What I said to the NEA
Earlier this month I asked what you would say to the NEA Board of Directors if you had the chance. Thank you, everyone, who chimed in with thoughts and suggestions. Here’s what I ended up showing and saying to NEA’s Board. As you’ll hear, I pushed them a bit…
UPDATE: Art Wolinsky kindly synchronized the audio and the slides for me if you'd like to watch the presentation as an integrated whole rather than accessing the slides and audio separately. He's also added the video to TeacherTube. Thanks, Art!
Interesting observation #1: The room was set up kind of like the United Nations. Here is the delegation from North Carolina. And over here is the delegation from Idaho…
Interesting observation #2: If you say the word ‘Walmart’ to NEA folks, they instinctively boo and hiss? Apparently they're not big fans of Walmart...
Everyone at NEA was very kind to me and I appreciated the opportunity to speak with them. I’m not sure what they’ll do (if anything) with what I said but I guess we’ll see! For those of you who are interested, you can check out my NEA web page, which includes additional resources.
Malcolm Gladwell teaches "Get over yourself and get to work" for Big Think Edge.
- Learn to recognize failure and know the big difference between panicking and choking.
- At Big Think Edge, Malcolm Gladwell teaches how to check your inner critic and get clear on what failure is.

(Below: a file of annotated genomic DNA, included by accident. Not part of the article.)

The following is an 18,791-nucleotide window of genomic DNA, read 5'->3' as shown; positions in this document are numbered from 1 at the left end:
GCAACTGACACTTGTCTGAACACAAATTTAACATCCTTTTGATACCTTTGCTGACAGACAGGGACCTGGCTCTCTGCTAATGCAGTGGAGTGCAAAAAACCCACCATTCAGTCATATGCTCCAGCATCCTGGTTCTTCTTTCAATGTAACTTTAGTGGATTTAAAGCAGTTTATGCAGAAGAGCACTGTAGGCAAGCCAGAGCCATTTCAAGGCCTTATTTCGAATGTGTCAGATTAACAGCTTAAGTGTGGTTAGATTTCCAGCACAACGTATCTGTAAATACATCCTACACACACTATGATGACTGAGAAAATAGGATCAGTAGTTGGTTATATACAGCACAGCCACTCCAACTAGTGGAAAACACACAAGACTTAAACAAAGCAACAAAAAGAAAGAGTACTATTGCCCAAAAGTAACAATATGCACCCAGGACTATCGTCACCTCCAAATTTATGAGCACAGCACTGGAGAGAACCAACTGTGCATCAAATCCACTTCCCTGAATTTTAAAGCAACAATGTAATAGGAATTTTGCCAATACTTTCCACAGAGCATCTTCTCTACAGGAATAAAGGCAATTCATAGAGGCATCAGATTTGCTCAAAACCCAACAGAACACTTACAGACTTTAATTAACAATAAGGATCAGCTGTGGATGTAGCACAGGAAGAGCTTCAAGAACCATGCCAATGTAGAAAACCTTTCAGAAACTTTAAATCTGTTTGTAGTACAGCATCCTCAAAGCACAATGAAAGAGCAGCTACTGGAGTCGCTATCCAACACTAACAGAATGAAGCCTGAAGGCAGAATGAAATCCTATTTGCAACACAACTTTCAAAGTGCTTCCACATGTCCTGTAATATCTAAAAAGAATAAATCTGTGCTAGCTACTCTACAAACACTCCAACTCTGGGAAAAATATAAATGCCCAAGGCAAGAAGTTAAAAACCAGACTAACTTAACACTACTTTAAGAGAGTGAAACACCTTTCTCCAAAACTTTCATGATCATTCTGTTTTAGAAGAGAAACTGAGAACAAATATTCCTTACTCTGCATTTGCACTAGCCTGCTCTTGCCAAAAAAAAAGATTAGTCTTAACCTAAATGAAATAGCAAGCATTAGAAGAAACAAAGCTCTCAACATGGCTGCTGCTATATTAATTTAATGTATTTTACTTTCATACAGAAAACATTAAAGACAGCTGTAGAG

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Big tech is making its opening moves into the health care scene, but its focus on tech-savvy millennials may miss the mark.
- Companies like Apple, Amazon, and Google have been busy investing in health care companies, developing new apps, and hiring health professionals for new business ventures.
- Their current focus appears to be on tech-savvy millennials, but the bulk of health care expenditures goes to the elderly.
- Big tech should look to integrating its most promising health care devise, the smartphone, more thoroughly into health care.
A new study, led by psychologist Jean Twenge, points to the screen as the problem.
- In a new study, adolescents and young adults are experiencing increased rates of depression and suicide attempts.
- The data cover the years 2005–2017, tracking perfectly with the introduction of the iPhone and widespread dissemination of smartphones.
- Interestingly, the highest increase in depressive incidents was among individuals in the top income bracket.
Here's why universal basic income will hurt the 99%, and make the 1% even richer.
- Universal basic income is a band-aid solution that will not solve wealth inequality, says Rushkoff.
- Funneling money to the 99% perpetuates their roles as consumers, pumping money straight back up to the 1% at the top of the pyramid.
- Rushkoff suggests universal basic assets instead, so that the people at the bottom of the pyramid can own some means of production and participate in the profits of mega-rich companies.
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